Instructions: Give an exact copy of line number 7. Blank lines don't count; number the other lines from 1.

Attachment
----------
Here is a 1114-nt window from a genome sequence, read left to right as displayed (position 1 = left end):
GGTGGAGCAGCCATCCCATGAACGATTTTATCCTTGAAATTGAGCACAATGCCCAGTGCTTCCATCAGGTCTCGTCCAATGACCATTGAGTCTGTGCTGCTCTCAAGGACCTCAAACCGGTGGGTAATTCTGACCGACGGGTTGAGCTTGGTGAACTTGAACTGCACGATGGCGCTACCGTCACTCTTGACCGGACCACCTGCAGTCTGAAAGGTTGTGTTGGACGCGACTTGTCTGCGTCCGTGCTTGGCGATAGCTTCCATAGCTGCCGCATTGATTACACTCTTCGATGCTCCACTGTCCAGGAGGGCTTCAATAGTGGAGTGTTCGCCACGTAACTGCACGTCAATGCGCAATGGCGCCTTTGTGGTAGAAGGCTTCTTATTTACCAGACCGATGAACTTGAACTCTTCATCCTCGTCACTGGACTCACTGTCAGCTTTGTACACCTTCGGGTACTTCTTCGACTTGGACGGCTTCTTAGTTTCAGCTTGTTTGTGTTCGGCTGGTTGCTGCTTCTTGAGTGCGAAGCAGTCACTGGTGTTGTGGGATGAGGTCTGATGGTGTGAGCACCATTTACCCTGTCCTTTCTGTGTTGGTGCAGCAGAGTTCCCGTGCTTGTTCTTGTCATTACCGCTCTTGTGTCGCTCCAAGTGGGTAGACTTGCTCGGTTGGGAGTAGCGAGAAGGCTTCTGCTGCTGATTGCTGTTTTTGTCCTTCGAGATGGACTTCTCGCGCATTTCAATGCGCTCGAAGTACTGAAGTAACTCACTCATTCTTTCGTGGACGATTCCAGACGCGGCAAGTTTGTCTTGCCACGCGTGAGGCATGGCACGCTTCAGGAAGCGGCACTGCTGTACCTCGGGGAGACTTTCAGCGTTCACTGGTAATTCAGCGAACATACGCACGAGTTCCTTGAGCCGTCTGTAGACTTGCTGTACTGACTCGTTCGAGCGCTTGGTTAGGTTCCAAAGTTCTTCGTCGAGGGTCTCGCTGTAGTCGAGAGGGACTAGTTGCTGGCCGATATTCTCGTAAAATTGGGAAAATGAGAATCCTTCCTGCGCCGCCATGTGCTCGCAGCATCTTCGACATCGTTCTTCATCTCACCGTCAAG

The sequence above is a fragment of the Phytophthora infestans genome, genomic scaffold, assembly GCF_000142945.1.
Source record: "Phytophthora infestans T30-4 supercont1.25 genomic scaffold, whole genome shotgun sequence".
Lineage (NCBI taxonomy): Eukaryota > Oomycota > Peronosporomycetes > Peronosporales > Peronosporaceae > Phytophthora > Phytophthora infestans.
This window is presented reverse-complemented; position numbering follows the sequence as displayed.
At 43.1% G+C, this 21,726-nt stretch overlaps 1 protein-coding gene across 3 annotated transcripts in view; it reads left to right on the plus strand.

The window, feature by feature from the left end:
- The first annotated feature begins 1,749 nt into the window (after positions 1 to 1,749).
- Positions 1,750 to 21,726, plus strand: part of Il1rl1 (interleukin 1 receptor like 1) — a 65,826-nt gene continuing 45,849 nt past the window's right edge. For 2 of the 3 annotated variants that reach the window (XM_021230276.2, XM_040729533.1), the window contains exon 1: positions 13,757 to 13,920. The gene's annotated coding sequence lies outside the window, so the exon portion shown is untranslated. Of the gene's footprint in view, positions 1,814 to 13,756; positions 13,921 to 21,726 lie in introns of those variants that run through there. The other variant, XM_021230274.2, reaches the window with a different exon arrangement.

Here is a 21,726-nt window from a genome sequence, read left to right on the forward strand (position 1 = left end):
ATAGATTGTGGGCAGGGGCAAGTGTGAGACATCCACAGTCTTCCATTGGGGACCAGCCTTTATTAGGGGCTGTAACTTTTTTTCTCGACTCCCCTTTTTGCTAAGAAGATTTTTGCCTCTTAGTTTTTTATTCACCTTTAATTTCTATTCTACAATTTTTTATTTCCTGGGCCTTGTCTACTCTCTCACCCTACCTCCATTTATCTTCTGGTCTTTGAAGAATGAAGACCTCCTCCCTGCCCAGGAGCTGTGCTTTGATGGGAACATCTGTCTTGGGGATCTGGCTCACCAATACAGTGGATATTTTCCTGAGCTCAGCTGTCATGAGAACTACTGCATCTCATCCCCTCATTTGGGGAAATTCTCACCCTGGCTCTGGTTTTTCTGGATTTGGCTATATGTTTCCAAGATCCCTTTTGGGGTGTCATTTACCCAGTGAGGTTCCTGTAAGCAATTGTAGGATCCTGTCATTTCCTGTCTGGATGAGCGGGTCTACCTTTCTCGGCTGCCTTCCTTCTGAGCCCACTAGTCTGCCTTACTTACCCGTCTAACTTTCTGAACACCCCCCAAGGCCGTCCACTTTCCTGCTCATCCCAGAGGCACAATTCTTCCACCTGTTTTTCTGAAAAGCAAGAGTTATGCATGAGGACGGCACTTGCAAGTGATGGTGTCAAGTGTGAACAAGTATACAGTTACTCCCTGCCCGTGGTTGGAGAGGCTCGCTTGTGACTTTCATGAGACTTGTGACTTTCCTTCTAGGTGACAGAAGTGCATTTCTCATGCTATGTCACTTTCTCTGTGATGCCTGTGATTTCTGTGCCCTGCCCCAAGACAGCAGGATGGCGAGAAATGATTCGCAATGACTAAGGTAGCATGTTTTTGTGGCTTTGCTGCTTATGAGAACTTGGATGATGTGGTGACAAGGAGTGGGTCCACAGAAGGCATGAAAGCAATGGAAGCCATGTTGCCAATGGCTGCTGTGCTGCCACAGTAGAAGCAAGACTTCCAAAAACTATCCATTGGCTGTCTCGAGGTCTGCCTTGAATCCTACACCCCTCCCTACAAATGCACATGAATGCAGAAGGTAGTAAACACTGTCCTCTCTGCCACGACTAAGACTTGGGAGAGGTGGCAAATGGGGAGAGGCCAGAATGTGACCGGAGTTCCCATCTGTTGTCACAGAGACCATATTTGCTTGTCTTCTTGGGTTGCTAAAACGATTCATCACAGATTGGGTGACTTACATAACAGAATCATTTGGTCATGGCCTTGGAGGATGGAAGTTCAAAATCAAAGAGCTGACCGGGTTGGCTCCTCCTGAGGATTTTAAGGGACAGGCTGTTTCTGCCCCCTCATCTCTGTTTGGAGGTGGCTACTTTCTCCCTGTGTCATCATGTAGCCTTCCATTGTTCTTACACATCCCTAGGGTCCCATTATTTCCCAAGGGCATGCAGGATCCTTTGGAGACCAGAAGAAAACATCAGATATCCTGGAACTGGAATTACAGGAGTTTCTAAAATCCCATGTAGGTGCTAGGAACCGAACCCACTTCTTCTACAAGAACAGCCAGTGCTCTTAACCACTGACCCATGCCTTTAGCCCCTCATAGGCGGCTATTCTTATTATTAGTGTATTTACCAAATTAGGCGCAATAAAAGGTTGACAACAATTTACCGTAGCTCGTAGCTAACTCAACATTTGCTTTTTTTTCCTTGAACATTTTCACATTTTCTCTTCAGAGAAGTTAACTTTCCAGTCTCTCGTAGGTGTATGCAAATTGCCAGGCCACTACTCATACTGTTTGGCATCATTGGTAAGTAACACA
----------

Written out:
At 43.1% G+C, this 21,726-nt stretch overlaps 1 protein-coding gene across 3 annotated transcripts in view; it reads left to right on the plus strand.